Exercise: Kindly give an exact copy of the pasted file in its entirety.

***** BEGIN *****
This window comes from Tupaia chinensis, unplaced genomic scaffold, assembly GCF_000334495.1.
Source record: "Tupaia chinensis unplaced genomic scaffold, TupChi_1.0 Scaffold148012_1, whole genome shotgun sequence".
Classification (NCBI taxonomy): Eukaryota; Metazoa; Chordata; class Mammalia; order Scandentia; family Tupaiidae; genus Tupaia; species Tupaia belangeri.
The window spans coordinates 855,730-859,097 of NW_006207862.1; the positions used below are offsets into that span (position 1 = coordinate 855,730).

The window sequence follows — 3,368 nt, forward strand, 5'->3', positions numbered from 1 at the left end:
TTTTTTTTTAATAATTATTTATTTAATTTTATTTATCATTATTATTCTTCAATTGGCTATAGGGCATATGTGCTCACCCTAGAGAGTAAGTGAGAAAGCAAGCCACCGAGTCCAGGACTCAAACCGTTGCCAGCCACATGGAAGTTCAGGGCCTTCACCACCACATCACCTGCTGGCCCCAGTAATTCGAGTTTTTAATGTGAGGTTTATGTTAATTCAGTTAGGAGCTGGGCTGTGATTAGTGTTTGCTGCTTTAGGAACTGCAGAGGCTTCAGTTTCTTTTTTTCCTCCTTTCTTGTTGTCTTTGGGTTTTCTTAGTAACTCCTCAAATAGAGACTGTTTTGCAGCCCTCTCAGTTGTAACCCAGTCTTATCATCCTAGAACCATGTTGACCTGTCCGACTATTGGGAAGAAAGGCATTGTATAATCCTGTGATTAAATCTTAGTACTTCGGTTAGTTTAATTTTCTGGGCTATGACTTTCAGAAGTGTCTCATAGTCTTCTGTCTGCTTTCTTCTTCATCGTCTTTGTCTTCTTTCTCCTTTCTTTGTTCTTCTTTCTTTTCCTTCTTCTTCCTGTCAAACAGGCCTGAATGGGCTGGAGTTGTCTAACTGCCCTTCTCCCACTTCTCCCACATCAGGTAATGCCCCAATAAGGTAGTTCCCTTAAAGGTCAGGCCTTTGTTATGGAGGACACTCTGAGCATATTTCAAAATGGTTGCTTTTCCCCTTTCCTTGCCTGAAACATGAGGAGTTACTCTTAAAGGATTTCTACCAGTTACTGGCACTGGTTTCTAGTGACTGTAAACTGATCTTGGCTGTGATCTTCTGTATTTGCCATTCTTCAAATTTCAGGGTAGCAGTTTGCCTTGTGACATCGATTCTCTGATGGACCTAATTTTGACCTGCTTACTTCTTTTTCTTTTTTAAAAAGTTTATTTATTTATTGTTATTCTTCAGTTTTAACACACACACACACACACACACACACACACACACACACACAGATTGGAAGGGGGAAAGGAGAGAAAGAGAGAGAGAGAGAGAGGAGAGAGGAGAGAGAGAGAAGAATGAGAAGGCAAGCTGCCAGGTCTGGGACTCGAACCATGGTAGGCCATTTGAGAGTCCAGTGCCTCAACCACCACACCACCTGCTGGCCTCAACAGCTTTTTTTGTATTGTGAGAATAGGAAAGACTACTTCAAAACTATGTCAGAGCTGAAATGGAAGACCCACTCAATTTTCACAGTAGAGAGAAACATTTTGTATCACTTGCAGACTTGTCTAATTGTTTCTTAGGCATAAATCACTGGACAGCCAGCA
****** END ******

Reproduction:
This window comes from Tupaia chinensis, unplaced genomic scaffold, assembly GCF_000334495.1.
Source record: "Tupaia chinensis unplaced genomic scaffold, TupChi_1.0 Scaffold148012_1, whole genome shotgun sequence".
Classification (NCBI taxonomy): Eukaryota; Metazoa; Chordata; class Mammalia; order Scandentia; family Tupaiidae; genus Tupaia; species Tupaia belangeri.
The window spans coordinates 855,730-859,097 of NW_006207862.1; the positions used below are offsets into that span (position 1 = coordinate 855,730).

The window sequence follows — 3,368 nt, forward strand, 5'->3', positions numbered from 1 at the left end:
TTTTTTTTTAATAATTATTTATTTAATTTTATTTATCATTATTATTCTTCAATTGGCTATAGGGCATATGTGCTCACCCTAGAGAGTAAGTGAGAAAGCAAGCCACCGAGTCCAGGACTCAAACCGTTGCCAGCCACATGGAAGTTCAGGGCCTTCACCACCACATCACCTGCTGGCCCCAGTAATTCGAGTTTTTAATGTGAGGTTTATGTTAATTCAGTTAGGAGCTGGGCTGTGATTAGTGTTTGCTGCTTTAGGAACTGCAGAGGCTTCAGTTTCTTTTTTTCCTCCTTTCTTGTTGTCTTTGGGTTTTCTTAGTAACTCCTCAAATAGAGACTGTTTTGCAGCCCTCTCAGTTGTAACCCAGTCTTATCATCCTAGAACCATGTTGACCTGTCCGACTATTGGGAAGAAAGGCATTGTATAATCCTGTGATTAAATCTTAGTACTTCGGTTAGTTTAATTTTCTGGGCTATGACTTTCAGAAGTGTCTCATAGTCTTCTGTCTGCTTTCTTCTTCATCGTCTTTGTCTTCTTTCTCCTTTCTTTGTTCTTCTTTCTTTTCCTTCTTCTTCCTGTCAAACAGGCCTGAATGGGCTGGAGTTGTCTAACTGCCCTTCTCCCACTTCTCCCACATCAGGTAATGCCCCAATAAGGTAGTTCCCTTAAAGGTCAGGCCTTTGTTATGGAGGACACTCTGAGCATATTTCAAAATGGTTGCTTTTCCCCTTTCCTTGCCTGAAACATGAGGAGTTACTCTTAAAGGATTTCTACCAGTTACTGGCACTGGTTTCTAGTGACTGTAAACTGATCTTGGCTGTGATCTTCTGTATTTGCCATTCTTCAAATTTCAGGGTAGCAGTTTGCCTTGTGACATCGATTCTCTGATGGACCTAATTTTGACCTGCTTACTTCTTTTTCTTTTTTAAAAAGTTTATTTATTTATTGTTATTCTTCAGTTTTAACACACACACACACACACACACACACACACACACACACACAGATTGGAAGGGGGAAAGGAGAGAAAGAGAGAGAGAGAGAGAGGAGAGAGGAGAGAGAGAGAAGAATGAGAAGGCAAGCTGCCAGGTCTGGGACTCGAACCATGGTAGGCCATTTGAGAGTCCAGTGCCTCAACCACCACACCACCTGCTGGCCTCAACAGCTTTTTTTGTATTGTGAGAATAGGAAAGACTACTTCAAAACTATGTCAGAGCTGAAATGGAAGACCCACTCAATTTTCACAGTAGAGAGAAACATTTTGTATCACTTGCAGACTTGTCTAATTGTTTCTTAGGCATAAATCACTGGACAGCCAGCA